Reading underpins my spiritual formation in a big way. In what may be a helpful resource to others, and also as an indication of where I’m coming from, here’s a bibliography of the texts that have challenged and inspired me. I’d be glad to hear of any books you think we should add to the list.
Intentional Community and New Monasticism
- ‘Utopian Dreams’ by Tobias Jones
This is the book that really got us started on the intentional community journey. Toby visits a range of communities in England and Italy, drawing some thought provoking conclusions.
- ‘Community and Growth’ by Jean Vanier
In many of the communities we’ve visited, this book keeps popping up. This seems to be the classic text on religious community, written from Jean’s experience as part of the L’Arche community. It’s a gold mine of wisdom you can dip in and out of.
- ‘The Irresistible Revolution’ by Shane Claiborne
This is the book that introduced me to the idea of New Monasticism. Shane writes about his life in Philadelphia as a member of The Simple Way community, purposefully living in a poor urban neighborhood. Very challenging!
- ‘The Intentional Christian Community Handbook: For Idealists, Hypocrites, and Wannabe Disciples of Jesus’ by David Janzen
A comprehensive manual closely linked to the experiences of the Mennonite community Reba Place Fellowship. It reads like a contemporary ‘Community and Growth’.
- ‘Finding Community: How to join an Ecovillage or Intentional Community’ by Diana Leafe Christian.
An absolutely indispensable guide, filled with real examples of what works and what doesn’t in a community.
- ‘Living Faithfully in a Fragmented World’ by Jonathan R. Wilson
This book started the whole new monasticism conversation. I give a summery of it here.
- ‘Life Together’ by Dietrich Bonhoeffer
- ‘A Community Called Taize: A Story of Prayer, Worship and Reconciliation’ by Jason Brian Santos
A key text for me that provides the framework and language for my spiritual journey. Whatever your beliefs about it, I think even a rudimentary understanding of it is very important, especially if you are a Quaker. We shouldn’t abandon it to the fundamentalists! I had to read a lot of books about the Bible before I could read the Bible itself. The two introductions I would most highly recommend are:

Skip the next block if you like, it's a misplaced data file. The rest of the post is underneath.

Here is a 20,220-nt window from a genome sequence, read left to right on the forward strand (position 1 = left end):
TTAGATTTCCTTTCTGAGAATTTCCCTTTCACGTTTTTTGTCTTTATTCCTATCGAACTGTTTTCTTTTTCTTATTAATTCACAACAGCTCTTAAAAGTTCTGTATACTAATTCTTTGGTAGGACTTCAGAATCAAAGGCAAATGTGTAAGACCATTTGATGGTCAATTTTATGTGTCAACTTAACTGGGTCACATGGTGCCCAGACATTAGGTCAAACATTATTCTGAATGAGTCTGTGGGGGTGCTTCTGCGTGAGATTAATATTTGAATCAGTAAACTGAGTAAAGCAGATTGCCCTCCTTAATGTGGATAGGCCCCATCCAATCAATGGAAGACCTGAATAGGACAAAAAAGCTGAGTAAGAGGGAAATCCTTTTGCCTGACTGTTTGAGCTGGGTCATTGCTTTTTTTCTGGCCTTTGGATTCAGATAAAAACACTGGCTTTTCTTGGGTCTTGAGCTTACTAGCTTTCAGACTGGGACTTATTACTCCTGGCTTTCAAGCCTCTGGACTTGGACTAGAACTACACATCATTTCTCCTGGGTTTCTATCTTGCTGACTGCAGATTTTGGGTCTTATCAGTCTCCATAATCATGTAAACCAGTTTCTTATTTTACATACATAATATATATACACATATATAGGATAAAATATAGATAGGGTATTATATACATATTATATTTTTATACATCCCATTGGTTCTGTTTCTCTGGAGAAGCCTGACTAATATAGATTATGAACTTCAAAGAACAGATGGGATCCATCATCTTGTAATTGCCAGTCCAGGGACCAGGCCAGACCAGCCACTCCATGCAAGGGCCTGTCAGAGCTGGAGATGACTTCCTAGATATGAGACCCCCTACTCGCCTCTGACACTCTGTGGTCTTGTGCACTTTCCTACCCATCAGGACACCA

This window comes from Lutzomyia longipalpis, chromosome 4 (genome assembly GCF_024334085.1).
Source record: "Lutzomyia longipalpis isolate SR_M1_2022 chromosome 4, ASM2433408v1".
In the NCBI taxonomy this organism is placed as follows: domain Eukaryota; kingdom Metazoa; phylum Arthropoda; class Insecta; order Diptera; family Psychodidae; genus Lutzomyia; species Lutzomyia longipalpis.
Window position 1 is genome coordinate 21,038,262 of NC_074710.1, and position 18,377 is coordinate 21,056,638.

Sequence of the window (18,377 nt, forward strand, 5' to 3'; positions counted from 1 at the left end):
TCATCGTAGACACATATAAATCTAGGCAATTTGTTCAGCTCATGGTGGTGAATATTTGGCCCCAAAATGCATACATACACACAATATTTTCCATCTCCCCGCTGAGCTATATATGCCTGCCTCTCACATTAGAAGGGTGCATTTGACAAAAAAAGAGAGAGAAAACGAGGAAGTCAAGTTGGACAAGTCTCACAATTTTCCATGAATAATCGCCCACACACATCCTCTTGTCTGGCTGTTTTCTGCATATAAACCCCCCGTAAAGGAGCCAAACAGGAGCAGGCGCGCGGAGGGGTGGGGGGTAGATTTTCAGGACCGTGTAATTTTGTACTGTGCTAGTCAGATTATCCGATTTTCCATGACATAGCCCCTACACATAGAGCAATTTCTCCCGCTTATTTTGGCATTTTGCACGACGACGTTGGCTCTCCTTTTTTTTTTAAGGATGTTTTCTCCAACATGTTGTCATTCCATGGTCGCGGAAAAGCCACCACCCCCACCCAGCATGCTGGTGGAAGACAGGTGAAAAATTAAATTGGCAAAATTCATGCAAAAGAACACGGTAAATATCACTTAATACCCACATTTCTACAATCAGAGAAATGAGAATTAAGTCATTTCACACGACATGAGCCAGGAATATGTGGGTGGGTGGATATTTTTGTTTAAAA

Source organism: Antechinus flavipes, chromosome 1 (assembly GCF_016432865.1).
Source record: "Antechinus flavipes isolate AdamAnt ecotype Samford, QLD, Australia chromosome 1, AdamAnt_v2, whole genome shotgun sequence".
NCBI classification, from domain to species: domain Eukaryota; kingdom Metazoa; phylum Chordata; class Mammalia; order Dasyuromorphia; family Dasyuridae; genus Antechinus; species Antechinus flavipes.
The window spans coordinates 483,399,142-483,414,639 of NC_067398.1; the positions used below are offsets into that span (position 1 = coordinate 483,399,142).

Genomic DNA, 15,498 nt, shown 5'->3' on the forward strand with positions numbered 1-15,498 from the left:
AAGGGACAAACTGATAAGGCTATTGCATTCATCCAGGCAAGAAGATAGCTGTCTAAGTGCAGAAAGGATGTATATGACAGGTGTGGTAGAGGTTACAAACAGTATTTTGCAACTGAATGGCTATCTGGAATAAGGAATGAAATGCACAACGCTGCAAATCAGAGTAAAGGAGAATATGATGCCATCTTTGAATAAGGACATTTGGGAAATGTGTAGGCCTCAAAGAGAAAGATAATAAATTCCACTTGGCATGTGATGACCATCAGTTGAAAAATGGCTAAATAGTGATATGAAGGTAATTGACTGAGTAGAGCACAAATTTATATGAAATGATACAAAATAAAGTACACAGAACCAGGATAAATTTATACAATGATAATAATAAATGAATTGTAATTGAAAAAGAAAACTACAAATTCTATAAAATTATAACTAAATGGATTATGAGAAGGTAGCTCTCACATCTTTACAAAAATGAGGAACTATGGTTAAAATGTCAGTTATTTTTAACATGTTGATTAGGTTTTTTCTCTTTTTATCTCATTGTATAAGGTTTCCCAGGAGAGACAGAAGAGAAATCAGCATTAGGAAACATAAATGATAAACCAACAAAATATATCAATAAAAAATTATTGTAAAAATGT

- ‘Reading the Bible again for the first time’ by Marcus Borg
A scholarly and readable (and re-readable) introduction.
- ‘Introducing the Old/New Testaments’ by John Drane
Detailed, scholarly, measured and with lots of pictures! A very comprehensive introduction that I will keep going back to for a long time.
When I got to reading the Bible itself, if I were to recommend an order for reading the various books, I would suggest:
- The Torah (Genesis-Deuteronomy) plus Joshua-2 Kings
Treat the first five books as one book (which in Judaism they are!) and keep going all the way through to 2 Kings. It’s full of great stories (and some pretty horrifying ones) and gives you the grounding you need for everything else that follows. Power on through Leviticus and feel free to skip chunks of Numbers. With the help of a guide such as Drane’s it should by a very satisfying read.
Although it’s perfectly fine to read the New Testament through as it is, I would suggest starting with Luke and then Acts. Written by the same author, this account of Jesus’ ministry and the development of the early Church is vivid and entertaining, with a lot of good stuff about social justice. Women also play a very prominent role.
Some books are much more readable than others. The Hebrew prophets make so much more sense when you know their context, and you really need a good guide to make sense of Isaiah and Revelation.
The following books really sum Quakerism up for me. They’re my must-reads for any Quaker.
- ‘Listening Spirituality’ by Patricia Loring
In her two volumes on personal and corporate spiritual practice, Patricia gives the most full account of the contemporary Quaker life that I know of.
- ‘A Testament of Devotion’ by Thomas Kelly
This is my desert island book. The language is so beautiful, it’s like reading a poem. It’s also very challenging, pulling no punches about the difficulties of living a Spirit-led life.
- ‘Barclay’s Apology’ by Robert Barclay
If you are a Christ-centered Quaker, then this is the classic text on how Quakerism relates to other forms of Christianity.
- ‘The Apocalypse of the Word’ by Doug Gwyn
Full of very important scholarship, and very readable.